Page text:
The Myth of Payroll Tax Cuts

Dear Rich Lifer,

Over the last several days, we’ve begun hearing President Trump suggest the possibility of a temporary payroll tax cut as a way to help support the U.S. economy – and a vast swath of regular Americans – as the coronavirus causes financial damage to workers and businesses.

Now, here’s the thing: When it comes to politicians, I’m an equal opportunity critic.

I lambasted President Obama when he pushed a payroll tax cut back in 2011… and again when he extended it in 2012. 

Today I’m going to do the same regarding Trump’s proposal.

It isn’t because I want to pay more taxes.

Heck, no!

In fact, as a self-employed person responsible for the full 12.4% of the payroll tax – i.e. the employer side and the employee side – I’ve paid an obscene amount of money into the program over the last decade operating my own business. 

Honestly, I would love to never pay into Social Security again!

 But let’s be realistic …

While I’m all for tax cuts, I don’t like when politicians mislead the public about how these moves will actually impact our nation’s finances.

The Truth About Taxes

In the case of the last round of payroll tax cuts, lawmakers were trying to goose the economy in the wake of the financial crisis.

Their solution simply took more money out of the Social Security system and had Americans spend it.

Sure, Americans thought they got something for nothing.

 Yes, stealing money from the future made the present look a bit better.

And ultimately, all of Washington’s career politicians looked better going into the 2012 elections.

At the same time, the Social Security system was already running annual deficits!

It’s always the same old game of musical chairs.

In fact, what was really hilarious was what happened once the rate reverted back to where it was in 2010: Everyone started complaining about the payroll tax “increase.”

And now, here we are today …

With a Social Security system that is in even worse shape than it was then…

With a bunch of proposals aimed at taxing “wealthier” Americans to solve the shortfalls…

 And at the same time, the chance of another temporary payroll tax cut being floated by someone up a president up for re-election.

Ugh.

There’s No Such Thing As a Free Lunch.

A payroll tax cut puts more money into our pockets right away, which has a stimulative effect on the economy.

Though in this case, even that is questionable if the concern is that activity will simply cease as people stay home and do nothing.

Meanwhile, what is absolutely certain is that we will end up with a greater Social Security shortfall going forward. 

That means higher taxes in the future… benefit cuts… new means testing for wealthier Americans… and/or other draconian measures.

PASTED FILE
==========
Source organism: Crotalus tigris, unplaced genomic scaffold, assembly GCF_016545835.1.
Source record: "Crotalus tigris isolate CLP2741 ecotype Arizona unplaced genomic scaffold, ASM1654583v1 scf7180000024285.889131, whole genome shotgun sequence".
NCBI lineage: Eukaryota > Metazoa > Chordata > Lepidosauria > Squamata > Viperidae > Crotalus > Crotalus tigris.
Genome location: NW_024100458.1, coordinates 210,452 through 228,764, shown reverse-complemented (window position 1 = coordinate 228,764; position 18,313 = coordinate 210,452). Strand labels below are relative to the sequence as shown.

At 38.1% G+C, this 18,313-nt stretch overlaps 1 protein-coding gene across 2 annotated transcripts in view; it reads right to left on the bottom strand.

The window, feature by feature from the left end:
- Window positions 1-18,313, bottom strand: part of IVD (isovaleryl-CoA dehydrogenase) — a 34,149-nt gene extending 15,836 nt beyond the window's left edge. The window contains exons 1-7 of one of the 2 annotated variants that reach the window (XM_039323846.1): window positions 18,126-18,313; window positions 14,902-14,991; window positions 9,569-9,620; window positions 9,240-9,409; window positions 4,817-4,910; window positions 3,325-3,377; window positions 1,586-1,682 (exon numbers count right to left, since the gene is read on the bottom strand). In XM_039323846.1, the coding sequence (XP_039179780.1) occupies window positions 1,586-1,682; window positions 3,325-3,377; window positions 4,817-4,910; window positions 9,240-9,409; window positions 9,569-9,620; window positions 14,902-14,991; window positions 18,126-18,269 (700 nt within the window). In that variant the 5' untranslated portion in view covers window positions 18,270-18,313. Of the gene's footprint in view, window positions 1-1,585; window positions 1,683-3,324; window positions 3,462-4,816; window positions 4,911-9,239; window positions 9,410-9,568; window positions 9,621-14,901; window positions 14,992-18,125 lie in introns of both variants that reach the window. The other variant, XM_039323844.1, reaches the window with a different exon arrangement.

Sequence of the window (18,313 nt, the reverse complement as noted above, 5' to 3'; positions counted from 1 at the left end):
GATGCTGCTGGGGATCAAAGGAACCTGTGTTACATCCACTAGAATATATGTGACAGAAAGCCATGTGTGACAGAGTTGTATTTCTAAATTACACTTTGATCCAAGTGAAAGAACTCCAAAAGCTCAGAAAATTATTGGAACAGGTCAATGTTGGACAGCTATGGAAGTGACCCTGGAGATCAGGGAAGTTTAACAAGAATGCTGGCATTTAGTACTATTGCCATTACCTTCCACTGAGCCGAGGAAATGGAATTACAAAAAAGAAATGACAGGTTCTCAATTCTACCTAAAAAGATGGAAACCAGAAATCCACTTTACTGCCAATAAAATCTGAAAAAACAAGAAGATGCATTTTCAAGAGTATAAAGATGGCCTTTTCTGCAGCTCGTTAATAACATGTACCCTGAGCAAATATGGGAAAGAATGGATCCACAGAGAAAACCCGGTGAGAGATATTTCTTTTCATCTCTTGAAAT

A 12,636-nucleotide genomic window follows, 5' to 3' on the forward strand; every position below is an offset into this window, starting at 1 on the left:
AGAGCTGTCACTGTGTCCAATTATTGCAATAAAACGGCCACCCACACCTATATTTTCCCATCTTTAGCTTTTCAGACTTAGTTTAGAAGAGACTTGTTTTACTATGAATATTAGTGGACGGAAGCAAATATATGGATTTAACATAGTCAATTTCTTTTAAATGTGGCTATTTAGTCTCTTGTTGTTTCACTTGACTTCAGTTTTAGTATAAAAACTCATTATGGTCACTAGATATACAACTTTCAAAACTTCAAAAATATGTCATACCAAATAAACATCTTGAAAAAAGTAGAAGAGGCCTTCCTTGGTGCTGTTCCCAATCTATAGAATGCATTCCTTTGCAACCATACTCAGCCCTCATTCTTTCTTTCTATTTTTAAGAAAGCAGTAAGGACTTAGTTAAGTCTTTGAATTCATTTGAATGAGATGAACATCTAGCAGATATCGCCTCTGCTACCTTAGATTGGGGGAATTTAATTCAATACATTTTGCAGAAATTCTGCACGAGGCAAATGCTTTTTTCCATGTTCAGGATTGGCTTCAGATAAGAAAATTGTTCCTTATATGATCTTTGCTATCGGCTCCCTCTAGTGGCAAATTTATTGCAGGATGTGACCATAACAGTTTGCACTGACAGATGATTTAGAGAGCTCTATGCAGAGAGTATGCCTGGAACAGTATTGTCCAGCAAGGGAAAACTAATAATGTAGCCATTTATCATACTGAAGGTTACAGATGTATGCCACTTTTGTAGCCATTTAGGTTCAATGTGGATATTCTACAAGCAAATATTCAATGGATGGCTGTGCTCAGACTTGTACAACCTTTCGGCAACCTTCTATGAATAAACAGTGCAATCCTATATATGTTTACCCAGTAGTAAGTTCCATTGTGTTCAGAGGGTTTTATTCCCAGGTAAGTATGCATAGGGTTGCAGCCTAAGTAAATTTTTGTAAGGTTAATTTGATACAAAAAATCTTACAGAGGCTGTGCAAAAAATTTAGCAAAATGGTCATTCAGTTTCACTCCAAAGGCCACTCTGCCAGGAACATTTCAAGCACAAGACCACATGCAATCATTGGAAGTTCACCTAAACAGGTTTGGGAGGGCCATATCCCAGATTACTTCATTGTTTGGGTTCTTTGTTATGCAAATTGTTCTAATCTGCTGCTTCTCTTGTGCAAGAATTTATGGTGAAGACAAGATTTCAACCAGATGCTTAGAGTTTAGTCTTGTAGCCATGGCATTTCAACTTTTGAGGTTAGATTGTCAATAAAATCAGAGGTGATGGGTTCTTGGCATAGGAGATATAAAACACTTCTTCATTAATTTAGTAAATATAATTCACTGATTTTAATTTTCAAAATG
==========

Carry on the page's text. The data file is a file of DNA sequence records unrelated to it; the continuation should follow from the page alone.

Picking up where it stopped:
This is what politicians – Obama, Trump, Congress or anyone else — mean when they say they’ll “make up the lost revenue.”

How else COULD they accomplish that goal?

Are they all going to donate money from their own pockets? Of course not.

Based on reports I’ve read, President Trump actually wants a payroll tax cut that would be more extreme than the 2-percentage-point reduction we saw under Obama.

Trump’s version might do away with the payroll tax cut altogether… possibly through the end of the year or even through November 3rd election. (How convenient!)

Luckily, a lot of politicians – on both sides of the aisle – are pushing back on the idea.

As The Hill reports:

“Sen. Mike Braun (R-Ind.) predicted that a payroll tax cut would spark resistance not only from fiscal hawks but a broader swath of the Senate GOP caucus. 

“‘I think there are going to be a lot of fiscal conservatives, and I think that’s going to go deeper into the conference than normal,’ Braun said, asked about opposition to the idea. ‘My gut is there’s going to be folks not interested in doing it quickly.’  

“Asked if he was one of those who would be opposed to quickly passing a payroll tax cut, Braun added: ‘I would be one of them.’” 

The article goes on to cite plenty of opposition from Democrats as well …

“Senate Democrats railed against a payroll tax during a press conference on Wednesday. 

“Sen. Ron Wyden (Ore.), the senior Democrat on the Finance Committee, called Trump’s payroll tax proposal a ‘huge mistake’ that would ‘amount to hundreds of billions of dollars in tax cuts for big corporations.’”

Putting aside the hypocrisy that some of these same people supported Obama’s payroll tax cuts…

And the fact that payroll tax cuts do benefit individuals at least as much as businesses…

I do agree that a payroll tax cut would be a mistake, especially since it wouldn’t have any benefit to someone who has become temporarily unemployed. 

If the government feels the need to step in right now, there are definitely much better ways to do it.

To a richer life,

Nilus Mattive

Nilus Mattive

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Nilus is the editor for the daily e-letter The Rich Life Roadmap and a Paradigm Press analyst.

Nilus began his professional career at Jono Steinberg’s Individual Investor Group, where he published his original research through a regular investment column. Later, he worked for a private equity business and spent five years editing Standard and Poor’s...

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